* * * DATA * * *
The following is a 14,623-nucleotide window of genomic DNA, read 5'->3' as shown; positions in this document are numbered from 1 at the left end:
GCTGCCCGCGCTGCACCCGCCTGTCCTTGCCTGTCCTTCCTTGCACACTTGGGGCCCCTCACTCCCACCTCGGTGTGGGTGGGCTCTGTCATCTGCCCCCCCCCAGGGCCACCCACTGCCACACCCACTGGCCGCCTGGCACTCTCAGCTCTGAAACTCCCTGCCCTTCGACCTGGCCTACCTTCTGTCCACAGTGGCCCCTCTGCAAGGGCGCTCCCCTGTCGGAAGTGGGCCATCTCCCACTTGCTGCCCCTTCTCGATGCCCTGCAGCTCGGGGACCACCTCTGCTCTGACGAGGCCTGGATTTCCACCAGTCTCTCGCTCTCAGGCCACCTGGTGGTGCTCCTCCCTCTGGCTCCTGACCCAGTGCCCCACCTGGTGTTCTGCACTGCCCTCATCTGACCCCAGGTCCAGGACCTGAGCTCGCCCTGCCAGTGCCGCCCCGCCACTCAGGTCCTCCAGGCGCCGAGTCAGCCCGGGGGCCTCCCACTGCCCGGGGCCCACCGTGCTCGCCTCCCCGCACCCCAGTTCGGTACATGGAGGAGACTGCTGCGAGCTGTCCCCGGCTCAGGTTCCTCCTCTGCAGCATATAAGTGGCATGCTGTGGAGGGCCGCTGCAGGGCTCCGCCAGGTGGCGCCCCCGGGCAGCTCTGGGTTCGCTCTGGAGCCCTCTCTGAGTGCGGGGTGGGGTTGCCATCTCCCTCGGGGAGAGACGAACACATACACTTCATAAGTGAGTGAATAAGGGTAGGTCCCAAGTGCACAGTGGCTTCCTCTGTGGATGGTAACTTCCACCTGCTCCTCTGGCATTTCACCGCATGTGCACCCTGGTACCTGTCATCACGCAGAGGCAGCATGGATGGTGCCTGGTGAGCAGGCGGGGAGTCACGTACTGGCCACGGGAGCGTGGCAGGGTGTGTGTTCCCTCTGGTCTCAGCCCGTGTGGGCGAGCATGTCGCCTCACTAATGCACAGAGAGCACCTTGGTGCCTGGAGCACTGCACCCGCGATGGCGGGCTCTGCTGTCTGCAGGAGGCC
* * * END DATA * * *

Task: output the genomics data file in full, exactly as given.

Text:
The following is a 14,623-nucleotide window of genomic DNA, read 5'->3' as shown; positions in this document are numbered from 1 at the left end:
GCTGCCCGCGCTGCACCCGCCTGTCCTTGCCTGTCCTTCCTTGCACACTTGGGGCCCCTCACTCCCACCTCGGTGTGGGTGGGCTCTGTCATCTGCCCCCCCCCAGGGCCACCCACTGCCACACCCACTGGCCGCCTGGCACTCTCAGCTCTGAAACTCCCTGCCCTTCGACCTGGCCTACCTTCTGTCCACAGTGGCCCCTCTGCAAGGGCGCTCCCCTGTCGGAAGTGGGCCATCTCCCACTTGCTGCCCCTTCTCGATGCCCTGCAGCTCGGGGACCACCTCTGCTCTGACGAGGCCTGGATTTCCACCAGTCTCTCGCTCTCAGGCCACCTGGTGGTGCTCCTCCCTCTGGCTCCTGACCCAGTGCCCCACCTGGTGTTCTGCACTGCCCTCATCTGACCCCAGGTCCAGGACCTGAGCTCGCCCTGCCAGTGCCGCCCCGCCACTCAGGTCCTCCAGGCGCCGAGTCAGCCCGGGGGCCTCCCACTGCCCGGGGCCCACCGTGCTCGCCTCCCCGCACCCCAGTTCGGTACATGGAGGAGACTGCTGCGAGCTGTCCCCGGCTCAGGTTCCTCCTCTGCAGCATATAAGTGGCATGCTGTGGAGGGCCGCTGCAGGGCTCCGCCAGGTGGCGCCCCCGGGCAGCTCTGGGTTCGCTCTGGAGCCCTCTCTGAGTGCGGGGTGGGGTTGCCATCTCCCTCGGGGAGAGACGAACACATACACTTCATAAGTGAGTGAATAAGGGTAGGTCCCAAGTGCACAGTGGCTTCCTCTGTGGATGGTAACTTCCACCTGCTCCTCTGGCATTTCACCGCATGTGCACCCTGGTACCTGTCATCACGCAGAGGCAGCATGGATGGTGCCTGGTGAGCAGGCGGGGAGTCACGTACTGGCCACGGGAGCGTGGCAGGGTGTGTGTTCCCTCTGGTCTCAGCCCGTGTGGGCGAGCATGTCGCCTCACTAATGCACAGAGAGCACCTTGGTGCCTGGAGCACTGCACCCGCGATGGCGGGCTCTGCTGTCTGCAGGAGGCC